How to detect finite/infinite lists?

Brandon Michael Moore brandon at
Thu Sep 18 13:28:41 EDT 2003

On Thu, 18 Sep 2003, Juanma Barranquero wrote:

> Extremely-newbie questions:
> Is there any way to know if a list is finite or infinite, other than
> doing:
>   length l
> and waiting forever? :)
> I ask because I was learning Haskell by writing some pretty naive
> implementation of surreal numbers, where I used lists for left and right
> surreal sets, and I wanted to do some operations on the sets (like
> finding the maximum/minimum), but obviously just on finite sets.
> I vaguely suspect the answer is going to be: "No, because lists are lazy
> (at least when they are :) and there's no general way to know beforehand
> how many elements they're going to have". But still, if I write
>  x = [1..5]
> the compiler knows pretty well x is not going to grow any new member...

Well, it's easy to tell that a list is finite by running length and having
it terminate. This is obviously equivalent to the halting problem so you
can't really expect anything better in general. Why do you need to test
whether lists are infinite? If your lists are being generated from finite
descriptions maybe you could use a data structure that records the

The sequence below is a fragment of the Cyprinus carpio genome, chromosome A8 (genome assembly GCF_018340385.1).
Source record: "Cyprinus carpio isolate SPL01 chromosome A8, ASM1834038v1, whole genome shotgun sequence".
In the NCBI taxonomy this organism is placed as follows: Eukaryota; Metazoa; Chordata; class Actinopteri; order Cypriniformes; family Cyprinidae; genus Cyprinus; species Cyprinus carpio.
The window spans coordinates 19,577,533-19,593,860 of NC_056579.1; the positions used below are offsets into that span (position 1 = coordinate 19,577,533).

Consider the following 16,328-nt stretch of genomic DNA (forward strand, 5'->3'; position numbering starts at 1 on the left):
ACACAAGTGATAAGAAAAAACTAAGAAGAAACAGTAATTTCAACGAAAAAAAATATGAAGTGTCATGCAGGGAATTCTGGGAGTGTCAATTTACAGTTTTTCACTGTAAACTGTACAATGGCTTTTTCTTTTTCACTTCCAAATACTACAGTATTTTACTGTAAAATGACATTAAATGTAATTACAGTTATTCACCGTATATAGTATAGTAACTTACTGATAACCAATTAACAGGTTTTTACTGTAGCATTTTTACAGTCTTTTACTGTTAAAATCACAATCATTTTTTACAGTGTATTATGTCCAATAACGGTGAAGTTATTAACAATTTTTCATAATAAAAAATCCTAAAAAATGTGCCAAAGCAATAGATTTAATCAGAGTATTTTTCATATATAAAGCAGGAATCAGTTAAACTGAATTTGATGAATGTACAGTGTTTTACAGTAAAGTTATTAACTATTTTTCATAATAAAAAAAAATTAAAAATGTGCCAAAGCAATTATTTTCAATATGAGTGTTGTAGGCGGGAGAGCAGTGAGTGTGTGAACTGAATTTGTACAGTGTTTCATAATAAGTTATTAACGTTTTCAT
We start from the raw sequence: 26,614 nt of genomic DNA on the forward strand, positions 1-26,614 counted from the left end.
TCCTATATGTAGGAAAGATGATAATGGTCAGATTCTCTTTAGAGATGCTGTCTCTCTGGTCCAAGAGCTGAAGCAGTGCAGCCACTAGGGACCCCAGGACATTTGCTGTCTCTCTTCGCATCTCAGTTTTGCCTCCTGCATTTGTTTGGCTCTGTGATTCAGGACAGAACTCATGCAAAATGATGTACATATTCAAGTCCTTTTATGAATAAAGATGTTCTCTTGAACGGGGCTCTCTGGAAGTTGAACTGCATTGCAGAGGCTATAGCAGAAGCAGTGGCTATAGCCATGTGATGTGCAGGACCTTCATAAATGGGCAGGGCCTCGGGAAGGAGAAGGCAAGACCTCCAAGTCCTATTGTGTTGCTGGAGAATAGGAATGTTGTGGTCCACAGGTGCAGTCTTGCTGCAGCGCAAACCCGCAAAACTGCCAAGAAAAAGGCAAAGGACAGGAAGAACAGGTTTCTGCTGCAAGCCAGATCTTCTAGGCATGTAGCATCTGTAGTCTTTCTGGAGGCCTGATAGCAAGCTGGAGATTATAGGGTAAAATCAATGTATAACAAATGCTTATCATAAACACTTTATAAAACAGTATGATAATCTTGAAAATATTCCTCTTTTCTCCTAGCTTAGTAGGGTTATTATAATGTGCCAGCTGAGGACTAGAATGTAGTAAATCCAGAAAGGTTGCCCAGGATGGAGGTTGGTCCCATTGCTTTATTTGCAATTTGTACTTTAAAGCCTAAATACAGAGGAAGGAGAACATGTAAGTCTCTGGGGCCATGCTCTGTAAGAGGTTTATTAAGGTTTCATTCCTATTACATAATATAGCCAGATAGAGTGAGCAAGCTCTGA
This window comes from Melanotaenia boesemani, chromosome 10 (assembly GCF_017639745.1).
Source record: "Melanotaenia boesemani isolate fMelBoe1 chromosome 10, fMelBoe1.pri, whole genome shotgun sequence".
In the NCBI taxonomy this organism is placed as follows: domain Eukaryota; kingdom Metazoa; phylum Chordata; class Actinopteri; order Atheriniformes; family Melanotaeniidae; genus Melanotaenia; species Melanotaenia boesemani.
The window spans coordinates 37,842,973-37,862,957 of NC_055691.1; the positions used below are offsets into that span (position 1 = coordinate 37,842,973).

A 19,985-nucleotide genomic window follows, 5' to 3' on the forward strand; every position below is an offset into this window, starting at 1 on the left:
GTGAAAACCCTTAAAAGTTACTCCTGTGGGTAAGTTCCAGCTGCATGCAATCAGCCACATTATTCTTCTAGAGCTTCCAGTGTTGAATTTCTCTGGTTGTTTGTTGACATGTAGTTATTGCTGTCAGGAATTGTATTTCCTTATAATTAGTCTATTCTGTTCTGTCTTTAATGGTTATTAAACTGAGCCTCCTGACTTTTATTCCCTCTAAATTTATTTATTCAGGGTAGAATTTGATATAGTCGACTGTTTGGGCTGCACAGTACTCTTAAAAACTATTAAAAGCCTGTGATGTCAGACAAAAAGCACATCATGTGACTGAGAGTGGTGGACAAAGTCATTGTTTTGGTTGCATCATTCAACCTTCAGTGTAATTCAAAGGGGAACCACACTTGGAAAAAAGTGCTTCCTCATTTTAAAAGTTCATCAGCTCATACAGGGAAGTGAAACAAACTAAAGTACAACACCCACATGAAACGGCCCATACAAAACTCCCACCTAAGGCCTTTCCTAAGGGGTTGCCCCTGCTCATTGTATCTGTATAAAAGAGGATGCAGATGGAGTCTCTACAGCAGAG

For example, rather than defining
l = [1..]++[2,3..7]
you could define
data EnumList = EnumFromBy Integer Integer
              | EnumFromToBy Int Int Int
              | Append EnumList EnumList
l = EnumFromBy 1 1 `Append` EnumFromToBy 2 1 7

then to test whether a list is infinite you can write
infinite (EnumFromBy _ _) = True
infinite (EnumFromToBy a delta b) = compare a delta == compare a b
infinite (Append l1 l2) = infinite l1 && infinite l2

Of course this only works if it is computable whether a description gives
a finite list.

> (Unrelated) Is there any standard function to do:
>  interleave []     _      = []
>  interleave _      []     = []
>  interleave (x:xs) (y:ys) = x : y : interleave xs ys
> It's pretty easy to implement as shown or via zipWith, but given that
> Haskell 98 already includes some "basic" functions (like cycle, iterate,
> etc.) I wonder if I've missed this one somehow.
> Thanks,

Not as far as I know. The standard List module doesn't define anything
like that and Data.List doesn't define anything like that. What do you
want to use it for? If you are looking for strict alternation you should
use this defintion. If you want a nondeterministic merge as elements are
computed, look at mergeIO in Control.Concurrent in the GHC libraries.


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